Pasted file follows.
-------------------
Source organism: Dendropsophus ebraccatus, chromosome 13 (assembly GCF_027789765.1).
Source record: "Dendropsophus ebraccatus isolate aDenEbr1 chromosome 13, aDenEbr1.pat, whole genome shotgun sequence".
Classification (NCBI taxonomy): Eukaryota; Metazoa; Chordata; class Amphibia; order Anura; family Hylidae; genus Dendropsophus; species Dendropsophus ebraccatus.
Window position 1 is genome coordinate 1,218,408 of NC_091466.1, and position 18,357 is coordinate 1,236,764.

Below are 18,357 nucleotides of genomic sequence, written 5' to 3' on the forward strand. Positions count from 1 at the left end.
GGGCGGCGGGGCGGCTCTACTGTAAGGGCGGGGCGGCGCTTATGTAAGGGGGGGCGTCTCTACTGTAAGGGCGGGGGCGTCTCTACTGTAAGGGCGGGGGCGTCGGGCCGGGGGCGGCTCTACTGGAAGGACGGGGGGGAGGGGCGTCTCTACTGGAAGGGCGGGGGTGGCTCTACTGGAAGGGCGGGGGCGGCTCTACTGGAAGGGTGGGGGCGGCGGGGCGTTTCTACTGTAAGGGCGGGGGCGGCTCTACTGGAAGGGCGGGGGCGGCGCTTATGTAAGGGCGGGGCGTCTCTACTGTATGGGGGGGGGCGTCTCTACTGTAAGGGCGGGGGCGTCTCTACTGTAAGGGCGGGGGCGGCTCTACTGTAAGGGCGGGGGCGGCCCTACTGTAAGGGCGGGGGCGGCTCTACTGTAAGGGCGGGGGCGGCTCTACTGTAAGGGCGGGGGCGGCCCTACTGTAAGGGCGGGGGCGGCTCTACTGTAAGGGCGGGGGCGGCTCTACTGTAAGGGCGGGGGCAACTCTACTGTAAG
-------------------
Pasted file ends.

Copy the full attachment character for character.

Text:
Source organism: Dendropsophus ebraccatus, chromosome 13 (assembly GCF_027789765.1).
Source record: "Dendropsophus ebraccatus isolate aDenEbr1 chromosome 13, aDenEbr1.pat, whole genome shotgun sequence".
Classification (NCBI taxonomy): Eukaryota; Metazoa; Chordata; class Amphibia; order Anura; family Hylidae; genus Dendropsophus; species Dendropsophus ebraccatus.
Window position 1 is genome coordinate 1,218,408 of NC_091466.1, and position 18,357 is coordinate 1,236,764.

Below are 18,357 nucleotides of genomic sequence, written 5' to 3' on the forward strand. Positions count from 1 at the left end.
GGGCGGCGGGGCGGCTCTACTGTAAGGGCGGGGCGGCGCTTATGTAAGGGGGGGCGTCTCTACTGTAAGGGCGGGGGCGTCTCTACTGTAAGGGCGGGGGCGTCGGGCCGGGGGCGGCTCTACTGGAAGGACGGGGGGGAGGGGCGTCTCTACTGGAAGGGCGGGGGTGGCTCTACTGGAAGGGCGGGGGCGGCTCTACTGGAAGGGTGGGGGCGGCGGGGCGTTTCTACTGTAAGGGCGGGGGCGGCTCTACTGGAAGGGCGGGGGCGGCGCTTATGTAAGGGCGGGGCGTCTCTACTGTATGGGGGGGGGCGTCTCTACTGTAAGGGCGGGGGCGTCTCTACTGTAAGGGCGGGGGCGGCTCTACTGTAAGGGCGGGGGCGGCCCTACTGTAAGGGCGGGGGCGGCTCTACTGTAAGGGCGGGGGCGGCTCTACTGTAAGGGCGGGGGCGGCCCTACTGTAAGGGCGGGGGCGGCTCTACTGTAAGGGCGGGGGCGGCTCTACTGTAAGGGCGGGGGCAACTCTACTGTAAG